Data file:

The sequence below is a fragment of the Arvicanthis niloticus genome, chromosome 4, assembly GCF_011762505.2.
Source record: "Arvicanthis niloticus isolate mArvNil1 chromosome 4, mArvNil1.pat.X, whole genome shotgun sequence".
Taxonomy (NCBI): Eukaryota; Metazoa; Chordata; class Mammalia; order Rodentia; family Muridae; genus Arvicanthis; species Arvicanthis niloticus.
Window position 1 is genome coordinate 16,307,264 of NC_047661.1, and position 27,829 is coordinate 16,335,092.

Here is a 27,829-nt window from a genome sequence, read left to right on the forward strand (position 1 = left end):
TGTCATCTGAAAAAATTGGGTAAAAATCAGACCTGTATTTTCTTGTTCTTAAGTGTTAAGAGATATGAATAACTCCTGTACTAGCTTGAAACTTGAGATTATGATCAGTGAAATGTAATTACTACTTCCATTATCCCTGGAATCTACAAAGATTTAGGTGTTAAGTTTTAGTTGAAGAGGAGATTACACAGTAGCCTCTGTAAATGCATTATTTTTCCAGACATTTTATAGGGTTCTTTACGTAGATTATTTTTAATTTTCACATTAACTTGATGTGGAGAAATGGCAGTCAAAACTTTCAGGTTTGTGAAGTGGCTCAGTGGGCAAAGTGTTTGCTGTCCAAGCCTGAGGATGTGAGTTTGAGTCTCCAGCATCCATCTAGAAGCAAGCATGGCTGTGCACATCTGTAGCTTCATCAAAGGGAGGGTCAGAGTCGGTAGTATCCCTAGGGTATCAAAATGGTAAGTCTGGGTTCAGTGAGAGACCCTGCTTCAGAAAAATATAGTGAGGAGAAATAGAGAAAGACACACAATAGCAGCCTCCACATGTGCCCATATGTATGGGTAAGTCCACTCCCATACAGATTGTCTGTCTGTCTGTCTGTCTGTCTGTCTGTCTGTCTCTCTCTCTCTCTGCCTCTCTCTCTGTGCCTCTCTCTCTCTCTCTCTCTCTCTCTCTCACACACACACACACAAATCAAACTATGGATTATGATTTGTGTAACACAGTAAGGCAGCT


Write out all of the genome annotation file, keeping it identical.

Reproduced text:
The sequence below is a fragment of the Arvicanthis niloticus genome, chromosome 4, assembly GCF_011762505.2.
Source record: "Arvicanthis niloticus isolate mArvNil1 chromosome 4, mArvNil1.pat.X, whole genome shotgun sequence".
Taxonomy (NCBI): Eukaryota; Metazoa; Chordata; class Mammalia; order Rodentia; family Muridae; genus Arvicanthis; species Arvicanthis niloticus.
Window position 1 is genome coordinate 16,307,264 of NC_047661.1, and position 27,829 is coordinate 16,335,092.

Here is a 27,829-nt window from a genome sequence, read left to right on the forward strand (position 1 = left end):
TGTCATCTGAAAAAATTGGGTAAAAATCAGACCTGTATTTTCTTGTTCTTAAGTGTTAAGAGATATGAATAACTCCTGTACTAGCTTGAAACTTGAGATTATGATCAGTGAAATGTAATTACTACTTCCATTATCCCTGGAATCTACAAAGATTTAGGTGTTAAGTTTTAGTTGAAGAGGAGATTACACAGTAGCCTCTGTAAATGCATTATTTTTCCAGACATTTTATAGGGTTCTTTACGTAGATTATTTTTAATTTTCACATTAACTTGATGTGGAGAAATGGCAGTCAAAACTTTCAGGTTTGTGAAGTGGCTCAGTGGGCAAAGTGTTTGCTGTCCAAGCCTGAGGATGTGAGTTTGAGTCTCCAGCATCCATCTAGAAGCAAGCATGGCTGTGCACATCTGTAGCTTCATCAAAGGGAGGGTCAGAGTCGGTAGTATCCCTAGGGTATCAAAATGGTAAGTCTGGGTTCAGTGAGAGACCCTGCTTCAGAAAAATATAGTGAGGAGAAATAGAGAAAGACACACAATAGCAGCCTCCACATGTGCCCATATGTATGGGTAAGTCCACTCCCATACAGATTGTCTGTCTGTCTGTCTGTCTGTCTGTCTGTCTGTCTCTCTCTCTCTCTGCCTCTCTCTCTGTGCCTCTCTCTCTCTCTCTCTCTCTCTCTCTCACACACACACACACAAATCAAACTATGGATTATGATTTGTGTAACACAGTAAGGCAGCT